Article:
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New cryptanalysis of irregularly decimated stream ciphers. (English) Zbl 1267.94106
Jacobson, Michael J. jun. (ed.) et al., Selected areas in cryptography. 16th annual international workshop, SAC 2009, Calgary, Alberta, Canada, August 13–14, 2009. Revised selected papers. Berlin: Springer (ISBN 978-3-642-05443-3/pbk). Lecture Notes in Computer Science 5867, 449-465 (2009).
Summary: In this paper we investigate the security of irregularly decimated stream ciphers. We present an improved correlation analysis of various irregular decimation mechanisms, which allows us to get much larger correlation probabilities than previously known methods. Then new correlation attacks are launched against the shrinking generator with Krawczyk’s parameters, LILI-\(\Pi\), DECIM\(^{v2}\) and DECIM-128 to access the security margin of these ciphers. We show that the shrinking generator with Krawczyk’s parameters is practically insecure; the initial internal state of LILI-\(\Pi \) can be recovered reliably in \(2^{72.5}\) operations, if \(2^{24.1}\)-bit keystream and \(2^{74.1}\)-bit memory are available. This disproves the designers’ conjecture that the complexity of any divide-and-conquer attack on LILI-\(\Pi \) is in excess of \(2^{128}\) operations and requires a large amount of keystream. We also examine the main design idea behind DECIM, i.e., to filter and then decimate the output using the ABSG algorithm, by showing a class of correlations in the ABSG mechanism and mounting attacks faster than exhaustive search on a 160-bit (out of 192-bit) reduced version of DECIM\(^{v2}\) and on a 256-bit (out of 288-bit) reduced version of DECIM-128. Our result on DECIM is the first nontrivial cryptanalytic result besides the time/memory/data tradeoffs. While our result confirms the underlying design idea, it shows an interesting fact that the security of DECIM rely more on the length of the involved LFSR than on the ABSG algorithm.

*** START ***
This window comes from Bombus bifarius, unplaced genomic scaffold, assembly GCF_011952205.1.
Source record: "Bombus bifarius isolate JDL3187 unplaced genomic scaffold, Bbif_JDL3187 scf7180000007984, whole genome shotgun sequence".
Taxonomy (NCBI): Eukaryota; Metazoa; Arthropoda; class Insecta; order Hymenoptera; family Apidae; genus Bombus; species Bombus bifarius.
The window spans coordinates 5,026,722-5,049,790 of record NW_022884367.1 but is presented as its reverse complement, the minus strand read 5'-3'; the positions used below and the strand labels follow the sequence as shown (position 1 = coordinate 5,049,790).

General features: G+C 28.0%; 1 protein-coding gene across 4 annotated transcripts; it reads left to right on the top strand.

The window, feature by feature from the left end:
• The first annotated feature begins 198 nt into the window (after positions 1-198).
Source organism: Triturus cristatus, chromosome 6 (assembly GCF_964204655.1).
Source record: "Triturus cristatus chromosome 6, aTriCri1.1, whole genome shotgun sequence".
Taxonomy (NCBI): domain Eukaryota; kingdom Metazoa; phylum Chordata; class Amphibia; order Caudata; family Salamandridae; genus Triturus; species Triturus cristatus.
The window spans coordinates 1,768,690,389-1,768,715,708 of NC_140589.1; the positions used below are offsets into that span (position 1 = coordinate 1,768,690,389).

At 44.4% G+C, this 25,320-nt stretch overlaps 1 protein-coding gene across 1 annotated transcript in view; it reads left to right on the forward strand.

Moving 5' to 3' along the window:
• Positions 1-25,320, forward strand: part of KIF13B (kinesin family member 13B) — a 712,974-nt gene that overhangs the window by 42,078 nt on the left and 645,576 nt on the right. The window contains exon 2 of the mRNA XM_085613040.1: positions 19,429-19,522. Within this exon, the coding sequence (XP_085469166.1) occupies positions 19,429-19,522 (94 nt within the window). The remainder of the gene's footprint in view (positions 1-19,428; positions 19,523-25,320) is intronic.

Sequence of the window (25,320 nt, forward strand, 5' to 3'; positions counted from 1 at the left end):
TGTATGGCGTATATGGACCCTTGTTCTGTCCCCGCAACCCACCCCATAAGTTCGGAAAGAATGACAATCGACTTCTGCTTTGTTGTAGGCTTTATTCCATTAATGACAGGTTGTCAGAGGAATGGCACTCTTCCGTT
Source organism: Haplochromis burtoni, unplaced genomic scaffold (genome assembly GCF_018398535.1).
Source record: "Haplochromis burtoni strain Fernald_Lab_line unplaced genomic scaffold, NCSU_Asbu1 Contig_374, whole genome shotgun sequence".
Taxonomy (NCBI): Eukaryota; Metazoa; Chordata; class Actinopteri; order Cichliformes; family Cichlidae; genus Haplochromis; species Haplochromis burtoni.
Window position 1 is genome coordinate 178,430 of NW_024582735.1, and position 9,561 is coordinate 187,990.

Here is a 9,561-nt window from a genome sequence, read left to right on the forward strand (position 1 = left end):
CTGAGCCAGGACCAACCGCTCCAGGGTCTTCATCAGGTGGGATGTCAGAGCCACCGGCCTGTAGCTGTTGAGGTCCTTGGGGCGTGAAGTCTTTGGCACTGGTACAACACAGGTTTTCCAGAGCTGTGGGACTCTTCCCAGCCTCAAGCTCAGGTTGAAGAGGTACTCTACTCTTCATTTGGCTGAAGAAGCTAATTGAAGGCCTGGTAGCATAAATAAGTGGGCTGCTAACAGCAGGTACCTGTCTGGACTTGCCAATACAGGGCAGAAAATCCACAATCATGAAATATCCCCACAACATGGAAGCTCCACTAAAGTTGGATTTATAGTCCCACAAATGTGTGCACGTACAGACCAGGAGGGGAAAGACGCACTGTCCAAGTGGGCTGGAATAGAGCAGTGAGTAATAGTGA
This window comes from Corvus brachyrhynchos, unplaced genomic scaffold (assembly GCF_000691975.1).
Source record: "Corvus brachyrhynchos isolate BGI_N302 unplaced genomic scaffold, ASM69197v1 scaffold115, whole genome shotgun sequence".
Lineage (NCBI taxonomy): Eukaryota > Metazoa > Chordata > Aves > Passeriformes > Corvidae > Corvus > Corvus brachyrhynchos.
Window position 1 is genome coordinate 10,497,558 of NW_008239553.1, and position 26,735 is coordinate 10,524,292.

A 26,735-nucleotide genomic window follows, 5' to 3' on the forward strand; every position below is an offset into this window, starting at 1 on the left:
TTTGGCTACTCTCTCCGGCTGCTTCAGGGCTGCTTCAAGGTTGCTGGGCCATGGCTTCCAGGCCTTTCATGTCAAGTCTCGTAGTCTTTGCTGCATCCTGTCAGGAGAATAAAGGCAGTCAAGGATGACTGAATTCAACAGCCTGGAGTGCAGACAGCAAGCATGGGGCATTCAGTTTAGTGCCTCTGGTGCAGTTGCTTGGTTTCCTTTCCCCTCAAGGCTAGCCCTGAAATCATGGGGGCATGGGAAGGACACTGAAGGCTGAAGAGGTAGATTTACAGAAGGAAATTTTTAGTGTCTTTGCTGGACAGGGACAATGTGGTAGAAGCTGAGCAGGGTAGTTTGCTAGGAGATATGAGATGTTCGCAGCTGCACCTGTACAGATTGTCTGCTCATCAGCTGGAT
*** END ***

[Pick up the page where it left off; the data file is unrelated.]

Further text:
For the entire collection see [Zbl 1177.94012].

MSC:
94A60 Cryptography
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